Virtual particles are never observed directly, so (subject to the limits of experimental error) we don’t actually ever see any violation of conservation of energy.

What virtual particles are is just a part of one particular method for calculating probabilities of events that we do see; but this is not even the same as saying we observe them indirectly, as the various possibilities with different numbers of such particles all contribute to the overall calculation – with no specific numbers ever being required to actually exist.

The use of virtual particles is analogous to Feynman’s path integral approach to quantum mechanics where, as an alternative to solving the Schrodinger equation by traditional methods, Feynman noted that the probability amplitudes predicted from it for going from one event to another could also be calculated by adding up contributions from all conceivable paths between the two events (including unphysical ones). But neither the unphysical paths nor the unphysical particle number histories need to be considered as anything that actually happens.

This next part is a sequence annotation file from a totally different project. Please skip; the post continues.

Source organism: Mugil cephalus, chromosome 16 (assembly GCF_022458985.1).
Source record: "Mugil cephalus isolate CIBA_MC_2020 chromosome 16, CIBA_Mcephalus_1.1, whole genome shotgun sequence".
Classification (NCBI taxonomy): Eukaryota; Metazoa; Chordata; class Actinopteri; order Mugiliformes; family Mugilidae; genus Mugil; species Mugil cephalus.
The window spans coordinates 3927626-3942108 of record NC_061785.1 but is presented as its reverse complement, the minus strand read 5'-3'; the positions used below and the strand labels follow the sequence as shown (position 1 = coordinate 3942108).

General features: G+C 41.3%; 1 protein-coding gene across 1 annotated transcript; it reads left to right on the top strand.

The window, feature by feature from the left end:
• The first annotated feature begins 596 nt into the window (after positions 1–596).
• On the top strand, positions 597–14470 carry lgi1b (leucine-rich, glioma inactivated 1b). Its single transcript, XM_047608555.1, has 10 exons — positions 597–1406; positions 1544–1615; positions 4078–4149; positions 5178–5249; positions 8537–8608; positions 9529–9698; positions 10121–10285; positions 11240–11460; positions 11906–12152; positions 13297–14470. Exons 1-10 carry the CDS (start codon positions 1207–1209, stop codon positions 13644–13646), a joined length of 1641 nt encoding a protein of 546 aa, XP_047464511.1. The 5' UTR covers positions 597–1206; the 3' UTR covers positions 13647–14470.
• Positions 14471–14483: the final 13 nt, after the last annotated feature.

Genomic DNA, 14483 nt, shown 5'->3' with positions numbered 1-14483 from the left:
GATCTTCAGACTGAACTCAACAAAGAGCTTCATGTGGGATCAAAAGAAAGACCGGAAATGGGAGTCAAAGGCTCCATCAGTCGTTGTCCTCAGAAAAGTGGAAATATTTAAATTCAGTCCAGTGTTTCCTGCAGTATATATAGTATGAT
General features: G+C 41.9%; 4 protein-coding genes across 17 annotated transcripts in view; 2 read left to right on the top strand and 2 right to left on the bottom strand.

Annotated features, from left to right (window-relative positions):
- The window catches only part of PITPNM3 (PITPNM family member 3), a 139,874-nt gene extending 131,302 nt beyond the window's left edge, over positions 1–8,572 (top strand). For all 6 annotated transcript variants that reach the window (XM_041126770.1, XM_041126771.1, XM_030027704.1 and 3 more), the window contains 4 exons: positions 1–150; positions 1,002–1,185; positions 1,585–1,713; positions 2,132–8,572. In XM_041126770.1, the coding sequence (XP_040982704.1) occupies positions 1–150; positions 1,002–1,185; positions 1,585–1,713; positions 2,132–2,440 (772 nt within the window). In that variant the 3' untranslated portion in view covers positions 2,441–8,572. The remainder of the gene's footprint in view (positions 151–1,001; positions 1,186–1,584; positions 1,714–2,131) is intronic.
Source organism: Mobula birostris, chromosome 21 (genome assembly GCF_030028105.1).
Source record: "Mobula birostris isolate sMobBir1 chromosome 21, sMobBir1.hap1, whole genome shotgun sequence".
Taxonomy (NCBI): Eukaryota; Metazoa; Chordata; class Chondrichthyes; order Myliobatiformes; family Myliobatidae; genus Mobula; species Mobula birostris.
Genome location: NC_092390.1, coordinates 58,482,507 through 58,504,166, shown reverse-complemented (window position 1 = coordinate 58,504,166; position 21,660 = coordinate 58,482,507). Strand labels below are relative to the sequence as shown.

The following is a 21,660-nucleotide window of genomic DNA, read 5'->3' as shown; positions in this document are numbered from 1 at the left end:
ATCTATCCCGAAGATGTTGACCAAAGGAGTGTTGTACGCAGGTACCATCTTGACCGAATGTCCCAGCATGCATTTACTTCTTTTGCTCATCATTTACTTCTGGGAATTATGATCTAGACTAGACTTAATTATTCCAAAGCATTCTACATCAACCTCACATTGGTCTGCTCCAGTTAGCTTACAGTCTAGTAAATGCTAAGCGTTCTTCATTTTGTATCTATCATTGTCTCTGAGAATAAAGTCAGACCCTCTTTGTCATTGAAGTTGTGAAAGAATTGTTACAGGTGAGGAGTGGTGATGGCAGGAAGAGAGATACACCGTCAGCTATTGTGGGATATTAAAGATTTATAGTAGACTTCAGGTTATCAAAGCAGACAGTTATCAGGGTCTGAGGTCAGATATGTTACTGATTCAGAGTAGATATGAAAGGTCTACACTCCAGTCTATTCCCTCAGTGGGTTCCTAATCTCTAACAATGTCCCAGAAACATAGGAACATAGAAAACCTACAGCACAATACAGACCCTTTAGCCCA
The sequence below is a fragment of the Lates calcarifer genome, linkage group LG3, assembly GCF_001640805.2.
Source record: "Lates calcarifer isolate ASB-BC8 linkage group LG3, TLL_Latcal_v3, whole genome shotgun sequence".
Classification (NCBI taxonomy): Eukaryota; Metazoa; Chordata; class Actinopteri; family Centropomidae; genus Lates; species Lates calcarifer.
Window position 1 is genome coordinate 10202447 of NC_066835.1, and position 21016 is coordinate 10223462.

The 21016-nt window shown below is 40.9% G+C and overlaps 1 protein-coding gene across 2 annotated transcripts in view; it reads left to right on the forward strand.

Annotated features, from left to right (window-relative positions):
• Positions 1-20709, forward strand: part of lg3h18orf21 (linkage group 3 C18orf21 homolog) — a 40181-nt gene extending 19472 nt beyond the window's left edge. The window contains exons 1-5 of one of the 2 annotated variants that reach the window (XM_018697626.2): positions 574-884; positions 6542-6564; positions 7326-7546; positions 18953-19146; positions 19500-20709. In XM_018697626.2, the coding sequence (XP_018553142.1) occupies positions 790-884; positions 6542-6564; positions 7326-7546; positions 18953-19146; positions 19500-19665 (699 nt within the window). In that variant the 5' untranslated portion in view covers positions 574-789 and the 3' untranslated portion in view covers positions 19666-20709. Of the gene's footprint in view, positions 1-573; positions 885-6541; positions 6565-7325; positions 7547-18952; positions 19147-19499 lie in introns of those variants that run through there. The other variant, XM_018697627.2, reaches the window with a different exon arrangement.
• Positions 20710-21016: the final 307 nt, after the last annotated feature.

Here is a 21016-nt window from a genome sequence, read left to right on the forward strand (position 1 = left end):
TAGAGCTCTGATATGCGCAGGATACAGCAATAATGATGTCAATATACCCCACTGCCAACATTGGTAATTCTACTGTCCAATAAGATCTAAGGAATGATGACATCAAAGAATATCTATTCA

Another point that is often made in answers to this question is that the contributions from paths or particle histories that violate conservation of energy are inversely proportional to the time durations of those violations in a way that is consistent with Heisenberg’s uncertainty principle \Delta E \Delta t < \frac{h}{4\pi}. But I am not sure how much this helps – other than to explain how (as pointed out in yet a third set of answers) “laws” of physics are not absolute but just expressions of the limits of what, according to current theories, we expect to see – and indeed conservation of energy can appear to be violated if we try to measure things too quickly (though the “violation” can be interpreted as just due to our inability to measure both energy and time with sufficient simultaneous accuracy).